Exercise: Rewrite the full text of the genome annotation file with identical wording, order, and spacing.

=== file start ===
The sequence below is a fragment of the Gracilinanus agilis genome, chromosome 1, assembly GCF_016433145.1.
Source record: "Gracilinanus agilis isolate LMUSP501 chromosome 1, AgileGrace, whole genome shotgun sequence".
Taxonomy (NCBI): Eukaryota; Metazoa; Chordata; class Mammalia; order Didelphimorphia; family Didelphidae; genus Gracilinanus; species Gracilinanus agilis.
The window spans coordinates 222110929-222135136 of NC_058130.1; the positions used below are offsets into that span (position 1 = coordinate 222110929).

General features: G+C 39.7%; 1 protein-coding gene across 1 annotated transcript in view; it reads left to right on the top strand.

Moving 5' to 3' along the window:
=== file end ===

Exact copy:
The sequence below is a fragment of the Gracilinanus agilis genome, chromosome 1, assembly GCF_016433145.1.
Source record: "Gracilinanus agilis isolate LMUSP501 chromosome 1, AgileGrace, whole genome shotgun sequence".
Taxonomy (NCBI): Eukaryota; Metazoa; Chordata; class Mammalia; order Didelphimorphia; family Didelphidae; genus Gracilinanus; species Gracilinanus agilis.
The window spans coordinates 222110929-222135136 of NC_058130.1; the positions used below are offsets into that span (position 1 = coordinate 222110929).

General features: G+C 39.7%; 1 protein-coding gene across 1 annotated transcript in view; it reads left to right on the top strand.

Moving 5' to 3' along the window: